Paradoxically, one of the reasons for coal shortages is the excessive focus on renewable energy options. While greener energy options simply have to be focused on, the interim administrative focus on India's conventional energy system should not have been reduced. The only way forward now is strict and continuous monitoring of coal production, transport and sufficient stock-piling at power plants. This will ensure that any reduction in power generation from other sources does not affect round-the-clock availability of power in the country. Green energy overtures worldwide have shown us that any power system can truly depend on renewable energy only when sufficient energy storage systems are available.

Changing world order

In the report quoted above, the IEA also said an acute shortage of natural gas and coal supplies stemming from the galloping global economic recovery was triggering a calamitous run-up in prices of energy supplies, in turn catalyzing a massive switch to oil products and direct crude use for power generation. As a result, power-generation companies, fertilizer manufacturing operations and refineries are all affected adversely.

Last week alone, oil prices rose by 1-2 per cent to nearly seven-year highs. Relatively weak natural-gas inventories and low wind levels in Europe (which is highly dependent on wind-fed power generation) have combined with the post-pandemic economic recovery, coal mining shortages in China and India, and the possibility of a cold Northern Hemisphere winter, sending fossil-fuel prices soaring. In the last three months alone, gas prices in Europe have jumped by nearly 190 per cent.

Analysts have also observed a rise in the trend known as gas-to-oil switching, when power plants that run on oil are fired up or ones that can be converted to run on crude products are switching over. Late last month, Goldman Sachs cited this in raising its oil-price forecasts, while energy consultants warned that the Asian power sector would use around 400,000 more barrels a day of oil than it did previously.

Clearly, the global power order is changing, and unless dramatic steps are taken, India will have no option but to follow suit. And even though Coal India Ltd, the world's biggest coal miner, has temporarily stopped supplying stocks to non-power users, coal supplies are simply not enough. The situation is so dire, in fact, that India's power generation companies have been asked to import up to 10 per cent of their coal requirements. That's the real cruncher, because international coal prices have jumped by over 300 per cent in the last few months.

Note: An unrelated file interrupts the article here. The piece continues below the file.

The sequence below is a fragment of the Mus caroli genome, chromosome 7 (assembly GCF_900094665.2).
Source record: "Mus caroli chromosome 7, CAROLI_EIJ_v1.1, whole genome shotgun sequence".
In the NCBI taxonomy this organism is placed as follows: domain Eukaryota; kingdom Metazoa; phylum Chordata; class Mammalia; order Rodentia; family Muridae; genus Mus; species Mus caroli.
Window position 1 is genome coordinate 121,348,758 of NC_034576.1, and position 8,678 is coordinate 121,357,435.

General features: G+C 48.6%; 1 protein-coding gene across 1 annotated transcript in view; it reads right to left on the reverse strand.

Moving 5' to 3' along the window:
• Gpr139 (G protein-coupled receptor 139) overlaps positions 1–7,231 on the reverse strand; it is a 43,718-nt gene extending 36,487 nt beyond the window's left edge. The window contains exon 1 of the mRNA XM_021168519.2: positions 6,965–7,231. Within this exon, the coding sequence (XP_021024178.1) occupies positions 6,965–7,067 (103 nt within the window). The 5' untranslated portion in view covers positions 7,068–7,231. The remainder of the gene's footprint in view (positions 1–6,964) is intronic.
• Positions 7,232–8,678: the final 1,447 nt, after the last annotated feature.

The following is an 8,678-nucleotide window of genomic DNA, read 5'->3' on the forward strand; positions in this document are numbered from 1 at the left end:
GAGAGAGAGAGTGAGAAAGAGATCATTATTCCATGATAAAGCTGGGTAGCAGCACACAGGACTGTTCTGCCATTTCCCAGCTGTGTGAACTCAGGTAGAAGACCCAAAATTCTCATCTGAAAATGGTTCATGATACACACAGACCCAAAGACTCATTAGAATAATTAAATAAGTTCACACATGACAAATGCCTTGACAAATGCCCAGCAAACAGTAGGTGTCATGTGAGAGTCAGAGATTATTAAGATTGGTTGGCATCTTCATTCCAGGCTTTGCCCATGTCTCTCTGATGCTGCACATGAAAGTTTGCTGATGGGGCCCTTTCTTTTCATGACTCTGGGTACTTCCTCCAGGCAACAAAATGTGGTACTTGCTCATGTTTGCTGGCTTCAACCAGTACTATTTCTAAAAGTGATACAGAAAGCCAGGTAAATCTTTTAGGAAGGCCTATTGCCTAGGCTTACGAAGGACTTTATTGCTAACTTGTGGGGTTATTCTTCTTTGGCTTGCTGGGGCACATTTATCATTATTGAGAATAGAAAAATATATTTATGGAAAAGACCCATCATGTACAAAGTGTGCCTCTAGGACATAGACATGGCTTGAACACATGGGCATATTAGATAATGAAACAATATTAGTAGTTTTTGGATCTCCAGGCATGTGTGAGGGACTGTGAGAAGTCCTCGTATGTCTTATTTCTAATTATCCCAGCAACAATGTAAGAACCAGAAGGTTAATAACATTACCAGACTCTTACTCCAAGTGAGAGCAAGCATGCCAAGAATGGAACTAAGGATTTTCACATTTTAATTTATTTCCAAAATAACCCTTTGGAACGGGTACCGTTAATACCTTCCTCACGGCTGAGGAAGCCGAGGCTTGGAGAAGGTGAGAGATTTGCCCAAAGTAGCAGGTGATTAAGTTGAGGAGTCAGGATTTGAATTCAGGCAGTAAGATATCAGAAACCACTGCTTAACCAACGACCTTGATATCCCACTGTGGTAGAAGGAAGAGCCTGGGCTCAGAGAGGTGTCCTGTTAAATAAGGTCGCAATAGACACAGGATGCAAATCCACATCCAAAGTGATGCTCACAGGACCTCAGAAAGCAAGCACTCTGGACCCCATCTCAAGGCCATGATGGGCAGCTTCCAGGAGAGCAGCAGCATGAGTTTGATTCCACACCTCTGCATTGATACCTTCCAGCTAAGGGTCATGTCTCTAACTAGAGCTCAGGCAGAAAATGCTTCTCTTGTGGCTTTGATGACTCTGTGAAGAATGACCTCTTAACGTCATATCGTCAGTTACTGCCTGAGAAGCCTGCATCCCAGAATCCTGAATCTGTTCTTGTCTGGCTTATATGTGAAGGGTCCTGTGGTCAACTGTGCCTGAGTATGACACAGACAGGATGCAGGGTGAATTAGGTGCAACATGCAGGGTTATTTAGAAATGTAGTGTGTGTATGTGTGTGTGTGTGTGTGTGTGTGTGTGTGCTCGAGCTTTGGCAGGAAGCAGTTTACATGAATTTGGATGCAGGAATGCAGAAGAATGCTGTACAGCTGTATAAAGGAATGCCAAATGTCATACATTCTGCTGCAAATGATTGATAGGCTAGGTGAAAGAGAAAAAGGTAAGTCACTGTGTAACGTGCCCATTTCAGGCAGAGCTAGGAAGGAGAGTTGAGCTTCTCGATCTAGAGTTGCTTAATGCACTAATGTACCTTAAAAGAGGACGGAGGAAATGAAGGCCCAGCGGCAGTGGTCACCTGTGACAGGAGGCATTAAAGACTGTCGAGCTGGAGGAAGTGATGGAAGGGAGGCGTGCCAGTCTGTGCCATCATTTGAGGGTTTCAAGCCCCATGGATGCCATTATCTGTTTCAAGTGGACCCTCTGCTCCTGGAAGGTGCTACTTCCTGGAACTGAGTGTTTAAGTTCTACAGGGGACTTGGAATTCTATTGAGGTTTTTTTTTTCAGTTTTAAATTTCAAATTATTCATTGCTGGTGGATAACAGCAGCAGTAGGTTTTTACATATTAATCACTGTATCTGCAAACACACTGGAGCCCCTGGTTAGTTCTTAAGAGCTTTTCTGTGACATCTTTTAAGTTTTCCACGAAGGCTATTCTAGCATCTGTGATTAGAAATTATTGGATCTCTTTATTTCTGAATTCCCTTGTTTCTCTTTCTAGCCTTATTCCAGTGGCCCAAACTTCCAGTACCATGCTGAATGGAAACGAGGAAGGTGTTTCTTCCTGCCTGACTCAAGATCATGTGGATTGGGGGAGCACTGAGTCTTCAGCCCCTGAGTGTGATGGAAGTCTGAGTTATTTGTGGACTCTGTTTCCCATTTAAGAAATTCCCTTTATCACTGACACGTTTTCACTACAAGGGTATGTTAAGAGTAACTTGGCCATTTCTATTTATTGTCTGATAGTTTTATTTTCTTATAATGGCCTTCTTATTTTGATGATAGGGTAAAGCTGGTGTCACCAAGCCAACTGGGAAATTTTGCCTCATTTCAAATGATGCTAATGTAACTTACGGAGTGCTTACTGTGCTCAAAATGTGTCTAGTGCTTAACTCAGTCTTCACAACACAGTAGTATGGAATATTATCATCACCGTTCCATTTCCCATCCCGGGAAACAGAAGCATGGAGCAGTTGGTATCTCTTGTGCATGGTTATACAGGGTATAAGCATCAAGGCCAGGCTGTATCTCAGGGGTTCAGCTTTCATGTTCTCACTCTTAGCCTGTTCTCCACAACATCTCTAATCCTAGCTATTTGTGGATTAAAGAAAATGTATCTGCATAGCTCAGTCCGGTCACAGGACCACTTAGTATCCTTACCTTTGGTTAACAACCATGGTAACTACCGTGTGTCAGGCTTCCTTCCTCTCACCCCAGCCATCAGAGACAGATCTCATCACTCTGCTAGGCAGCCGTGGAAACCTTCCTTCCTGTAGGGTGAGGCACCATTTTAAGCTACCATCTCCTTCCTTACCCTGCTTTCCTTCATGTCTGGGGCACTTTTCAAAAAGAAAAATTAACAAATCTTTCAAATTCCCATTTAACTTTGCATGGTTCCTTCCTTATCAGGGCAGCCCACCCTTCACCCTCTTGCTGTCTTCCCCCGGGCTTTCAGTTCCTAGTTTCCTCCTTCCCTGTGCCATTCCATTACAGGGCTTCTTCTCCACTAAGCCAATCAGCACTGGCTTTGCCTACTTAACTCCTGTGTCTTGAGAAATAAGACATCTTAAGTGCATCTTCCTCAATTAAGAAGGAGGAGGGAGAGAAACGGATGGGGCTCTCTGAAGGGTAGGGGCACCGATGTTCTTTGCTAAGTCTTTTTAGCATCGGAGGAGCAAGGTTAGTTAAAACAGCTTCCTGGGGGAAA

Typical Catch 22

In the race to procure more stocks of coal, India is competing against buyers from Europe and China. China is the world's largest coal consumer and is under tremendous internal pressure to ramp up imports amid a severe power crunch in the country. This competition and spiraling demand is firing up coal prices to record levels, making it all but financially unviable for India's coal-based power plants to continue to sell power to discoms at contracted rates. India's coal mining companies are stepping up their act and expanding operations and output. Further, Coal India Ltd is keeping a close watch on the stock situation of dry fuel in thermal power plants, augmenting coal production and dispatches as and where most critically needed.

And as is customary in India, politics has entered the coal supply picture in right earnest. The Delhi Government warned of possible outages and blackouts in the National Capital Region if supplies of coal were not immediately made available. The central authorities lashed back with a strong denial, which prompted Delhi's Chief Minister to shoot off a letter to the President of India.

As this debate moves back and forth, discoms have jumped into the fray as well, sending out text messages to consumers directly, warning them of possible outages and blackouts sometime very soon. Other than this dance and jingoism, we need careful and immediate planning, and even more watchful implementation. That is the only way to ensure that parts of our country are not thrown into darkness and that the economic recovery of sorts is not cut short just because we played the cat-and-pigeon game with coal supplies and stock-piles for months.

The writer is a communications consultant and a clinical analyst. He can be reached at narayanrajeev2006@gmail.com. Views expressed are personal